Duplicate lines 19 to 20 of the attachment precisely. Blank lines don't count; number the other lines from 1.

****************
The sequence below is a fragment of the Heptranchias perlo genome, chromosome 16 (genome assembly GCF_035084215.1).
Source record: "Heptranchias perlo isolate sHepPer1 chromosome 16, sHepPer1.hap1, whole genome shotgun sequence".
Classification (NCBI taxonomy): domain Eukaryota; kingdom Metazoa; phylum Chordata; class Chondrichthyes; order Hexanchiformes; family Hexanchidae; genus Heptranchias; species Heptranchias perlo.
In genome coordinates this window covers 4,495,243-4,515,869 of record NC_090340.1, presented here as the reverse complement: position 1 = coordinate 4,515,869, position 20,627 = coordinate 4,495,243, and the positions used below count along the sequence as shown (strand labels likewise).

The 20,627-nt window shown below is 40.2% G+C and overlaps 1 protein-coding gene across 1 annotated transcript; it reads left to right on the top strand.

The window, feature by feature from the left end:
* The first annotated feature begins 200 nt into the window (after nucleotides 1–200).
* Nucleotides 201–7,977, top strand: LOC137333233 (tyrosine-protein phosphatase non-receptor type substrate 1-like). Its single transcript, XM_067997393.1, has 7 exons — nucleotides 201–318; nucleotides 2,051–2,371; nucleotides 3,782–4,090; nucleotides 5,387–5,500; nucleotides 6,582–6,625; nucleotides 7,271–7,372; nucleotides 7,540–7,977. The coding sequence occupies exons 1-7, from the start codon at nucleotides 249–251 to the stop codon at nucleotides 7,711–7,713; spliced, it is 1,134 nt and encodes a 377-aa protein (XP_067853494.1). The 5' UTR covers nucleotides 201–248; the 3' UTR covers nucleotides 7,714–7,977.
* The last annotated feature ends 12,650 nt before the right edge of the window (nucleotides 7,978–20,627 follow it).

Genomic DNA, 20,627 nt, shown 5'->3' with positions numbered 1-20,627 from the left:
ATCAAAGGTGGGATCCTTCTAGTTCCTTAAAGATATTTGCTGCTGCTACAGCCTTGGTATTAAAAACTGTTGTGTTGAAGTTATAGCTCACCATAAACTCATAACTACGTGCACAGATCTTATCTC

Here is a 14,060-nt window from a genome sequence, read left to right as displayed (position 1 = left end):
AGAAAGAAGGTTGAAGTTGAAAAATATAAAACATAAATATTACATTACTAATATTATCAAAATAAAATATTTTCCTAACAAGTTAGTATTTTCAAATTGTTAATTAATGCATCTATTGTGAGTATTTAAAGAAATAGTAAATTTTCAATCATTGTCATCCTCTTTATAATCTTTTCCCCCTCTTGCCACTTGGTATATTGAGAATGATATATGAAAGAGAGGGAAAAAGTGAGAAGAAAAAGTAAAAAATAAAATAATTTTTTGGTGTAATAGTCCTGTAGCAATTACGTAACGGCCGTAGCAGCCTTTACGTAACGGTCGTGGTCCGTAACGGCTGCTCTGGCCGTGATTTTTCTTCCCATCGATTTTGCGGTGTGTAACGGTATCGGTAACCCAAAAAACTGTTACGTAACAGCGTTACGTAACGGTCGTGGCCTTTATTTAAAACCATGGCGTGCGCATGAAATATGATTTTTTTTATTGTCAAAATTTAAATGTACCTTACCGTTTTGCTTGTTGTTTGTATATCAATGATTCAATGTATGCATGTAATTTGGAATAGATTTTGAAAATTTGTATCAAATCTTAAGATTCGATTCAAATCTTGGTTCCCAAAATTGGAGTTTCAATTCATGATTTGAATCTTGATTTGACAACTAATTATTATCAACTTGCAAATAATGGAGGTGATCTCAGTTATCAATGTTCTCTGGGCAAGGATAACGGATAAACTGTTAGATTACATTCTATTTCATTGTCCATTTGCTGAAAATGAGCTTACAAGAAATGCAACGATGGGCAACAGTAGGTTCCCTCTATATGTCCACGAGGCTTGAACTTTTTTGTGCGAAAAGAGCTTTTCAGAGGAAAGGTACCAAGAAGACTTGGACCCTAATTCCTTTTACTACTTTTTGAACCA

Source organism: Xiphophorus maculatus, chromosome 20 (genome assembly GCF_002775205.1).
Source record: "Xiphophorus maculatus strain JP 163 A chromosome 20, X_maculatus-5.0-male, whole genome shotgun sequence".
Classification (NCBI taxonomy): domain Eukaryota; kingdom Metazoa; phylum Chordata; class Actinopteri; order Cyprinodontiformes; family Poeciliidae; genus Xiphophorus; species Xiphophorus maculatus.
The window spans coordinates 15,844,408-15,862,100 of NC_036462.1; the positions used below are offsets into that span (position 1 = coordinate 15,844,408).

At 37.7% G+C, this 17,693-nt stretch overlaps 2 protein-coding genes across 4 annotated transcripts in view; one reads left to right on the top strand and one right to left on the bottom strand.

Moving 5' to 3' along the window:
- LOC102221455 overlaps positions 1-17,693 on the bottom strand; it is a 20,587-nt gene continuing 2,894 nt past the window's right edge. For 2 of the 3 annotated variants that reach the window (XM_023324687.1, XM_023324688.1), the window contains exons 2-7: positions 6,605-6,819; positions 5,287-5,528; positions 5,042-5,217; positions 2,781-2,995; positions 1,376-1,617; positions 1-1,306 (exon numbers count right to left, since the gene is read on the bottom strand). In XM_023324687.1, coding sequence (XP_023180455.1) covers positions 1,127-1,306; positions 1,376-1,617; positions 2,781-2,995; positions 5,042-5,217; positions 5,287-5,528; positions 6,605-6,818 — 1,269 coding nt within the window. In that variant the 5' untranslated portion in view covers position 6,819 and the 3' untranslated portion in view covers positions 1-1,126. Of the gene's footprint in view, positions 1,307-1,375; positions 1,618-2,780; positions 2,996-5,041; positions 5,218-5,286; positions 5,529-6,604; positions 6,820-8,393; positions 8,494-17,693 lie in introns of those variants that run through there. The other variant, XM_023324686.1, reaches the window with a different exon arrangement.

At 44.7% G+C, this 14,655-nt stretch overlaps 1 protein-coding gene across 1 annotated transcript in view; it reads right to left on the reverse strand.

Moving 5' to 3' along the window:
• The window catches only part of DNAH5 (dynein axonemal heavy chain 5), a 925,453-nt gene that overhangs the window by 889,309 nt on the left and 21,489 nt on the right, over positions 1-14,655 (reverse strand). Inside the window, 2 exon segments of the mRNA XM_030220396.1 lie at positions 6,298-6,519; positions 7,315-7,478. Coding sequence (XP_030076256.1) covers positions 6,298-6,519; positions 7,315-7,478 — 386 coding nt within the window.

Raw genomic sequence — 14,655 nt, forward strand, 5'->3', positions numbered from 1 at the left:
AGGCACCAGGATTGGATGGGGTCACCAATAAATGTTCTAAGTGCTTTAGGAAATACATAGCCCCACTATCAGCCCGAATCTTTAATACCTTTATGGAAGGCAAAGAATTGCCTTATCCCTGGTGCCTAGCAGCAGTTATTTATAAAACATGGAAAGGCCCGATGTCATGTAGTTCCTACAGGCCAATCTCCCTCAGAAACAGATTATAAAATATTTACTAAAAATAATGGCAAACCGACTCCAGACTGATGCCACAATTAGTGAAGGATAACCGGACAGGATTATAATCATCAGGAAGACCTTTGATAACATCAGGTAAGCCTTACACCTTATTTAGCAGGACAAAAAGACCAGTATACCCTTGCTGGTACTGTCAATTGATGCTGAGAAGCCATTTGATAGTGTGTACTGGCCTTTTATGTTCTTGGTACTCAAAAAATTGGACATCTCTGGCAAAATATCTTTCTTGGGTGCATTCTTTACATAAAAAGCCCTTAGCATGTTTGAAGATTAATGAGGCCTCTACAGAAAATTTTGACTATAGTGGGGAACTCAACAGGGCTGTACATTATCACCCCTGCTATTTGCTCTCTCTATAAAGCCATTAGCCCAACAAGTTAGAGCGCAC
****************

Moving 5' to 3' along the window:
- LOC102221455 overlaps positions 1-17,693 on the bottom strand; it is a 20,587-nt gene continuing 2,894 nt past the window's right edge. For 2 of the 3 annotated variants that reach the window (XM_023324687.1, XM_023324688.1), the window contains exons 2-7: positions 6,605-6,819; positions 5,287-5,528; positions 5,042-5,217; positions 2,781-2,995; positions 1,376-1,617; positions 1-1,306 (exon numbers count right to left, since the gene is read on the bottom strand). In XM_023324687.1, coding sequence (XP_023180455.1) covers positions 1,127-1,306; positions 1,376-1,617; positions 2,781-2,995; positions 5,042-5,217; positions 5,287-5,528; positions 6,605-6,818 — 1,269 coding nt within the window. In that variant the 5' untranslated portion in view covers position 6,819 and the 3' untranslated portion in view covers positions 1-1,126. Of the gene's footprint in view, positions 1,307-1,375; positions 1,618-2,780; positions 2,996-5,041; positions 5,218-5,286; positions 5,529-6,604; positions 6,820-8,393; positions 8,494-17,693 lie in introns of those variants that run through there. The other variant, XM_023324686.1, reaches the window with a different exon arrangement.